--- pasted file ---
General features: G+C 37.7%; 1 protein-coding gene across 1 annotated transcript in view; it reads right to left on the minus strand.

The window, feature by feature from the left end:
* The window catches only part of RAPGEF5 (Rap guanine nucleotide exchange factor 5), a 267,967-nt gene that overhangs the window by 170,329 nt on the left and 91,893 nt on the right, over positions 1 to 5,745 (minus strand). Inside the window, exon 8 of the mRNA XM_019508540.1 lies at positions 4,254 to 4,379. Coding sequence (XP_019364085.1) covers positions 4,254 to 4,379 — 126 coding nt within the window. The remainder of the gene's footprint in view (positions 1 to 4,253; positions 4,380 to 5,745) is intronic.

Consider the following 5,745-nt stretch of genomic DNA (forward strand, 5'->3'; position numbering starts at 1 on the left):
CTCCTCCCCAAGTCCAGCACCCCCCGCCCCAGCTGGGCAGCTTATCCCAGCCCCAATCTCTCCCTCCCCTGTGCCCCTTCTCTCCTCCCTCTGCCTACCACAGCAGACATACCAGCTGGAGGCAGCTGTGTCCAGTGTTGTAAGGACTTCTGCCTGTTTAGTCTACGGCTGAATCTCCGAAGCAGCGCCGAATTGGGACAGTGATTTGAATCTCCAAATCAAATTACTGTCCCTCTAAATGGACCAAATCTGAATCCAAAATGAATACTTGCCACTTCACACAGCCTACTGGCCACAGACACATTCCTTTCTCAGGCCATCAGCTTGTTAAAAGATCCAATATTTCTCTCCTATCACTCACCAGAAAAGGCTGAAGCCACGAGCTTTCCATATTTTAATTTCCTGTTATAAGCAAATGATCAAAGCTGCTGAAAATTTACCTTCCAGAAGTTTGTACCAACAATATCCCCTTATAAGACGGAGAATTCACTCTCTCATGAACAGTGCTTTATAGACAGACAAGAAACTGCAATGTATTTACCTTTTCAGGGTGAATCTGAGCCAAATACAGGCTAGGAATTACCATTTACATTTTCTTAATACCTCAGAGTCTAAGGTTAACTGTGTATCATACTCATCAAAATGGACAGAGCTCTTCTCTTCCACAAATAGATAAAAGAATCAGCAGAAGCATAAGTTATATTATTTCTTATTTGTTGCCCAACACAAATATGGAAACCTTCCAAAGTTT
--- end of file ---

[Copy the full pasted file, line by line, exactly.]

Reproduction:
General features: G+C 37.7%; 1 protein-coding gene across 1 annotated transcript in view; it reads right to left on the minus strand.

The window, feature by feature from the left end:
* The window catches only part of RAPGEF5 (Rap guanine nucleotide exchange factor 5), a 267,967-nt gene that overhangs the window by 170,329 nt on the left and 91,893 nt on the right, over positions 1 to 5,745 (minus strand). Inside the window, exon 8 of the mRNA XM_019508540.1 lies at positions 4,254 to 4,379. Coding sequence (XP_019364085.1) covers positions 4,254 to 4,379 — 126 coding nt within the window. The remainder of the gene's footprint in view (positions 1 to 4,253; positions 4,380 to 5,745) is intronic.

Consider the following 5,745-nt stretch of genomic DNA (forward strand, 5'->3'; position numbering starts at 1 on the left):
CTCCTCCCCAAGTCCAGCACCCCCCGCCCCAGCTGGGCAGCTTATCCCAGCCCCAATCTCTCCCTCCCCTGTGCCCCTTCTCTCCTCCCTCTGCCTACCACAGCAGACATACCAGCTGGAGGCAGCTGTGTCCAGTGTTGTAAGGACTTCTGCCTGTTTAGTCTACGGCTGAATCTCCGAAGCAGCGCCGAATTGGGACAGTGATTTGAATCTCCAAATCAAATTACTGTCCCTCTAAATGGACCAAATCTGAATCCAAAATGAATACTTGCCACTTCACACAGCCTACTGGCCACAGACACATTCCTTTCTCAGGCCATCAGCTTGTTAAAAGATCCAATATTTCTCTCCTATCACTCACCAGAAAAGGCTGAAGCCACGAGCTTTCCATATTTTAATTTCCTGTTATAAGCAAATGATCAAAGCTGCTGAAAATTTACCTTCCAGAAGTTTGTACCAACAATATCCCCTTATAAGACGGAGAATTCACTCTCTCATGAACAGTGCTTTATAGACAGACAAGAAACTGCAATGTATTTACCTTTTCAGGGTGAATCTGAGCCAAATACAGGCTAGGAATTACCATTTACATTTTCTTAATACCTCAGAGTCTAAGGTTAACTGTGTATCATACTCATCAAAATGGACAGAGCTCTTCTCTTCCACAAATAGATAAAAGAATCAGCAGAAGCATAAGTTATATTATTTCTTATTTGTTGCCCAACACAAATATGGAAACCTTCCAAAGTTT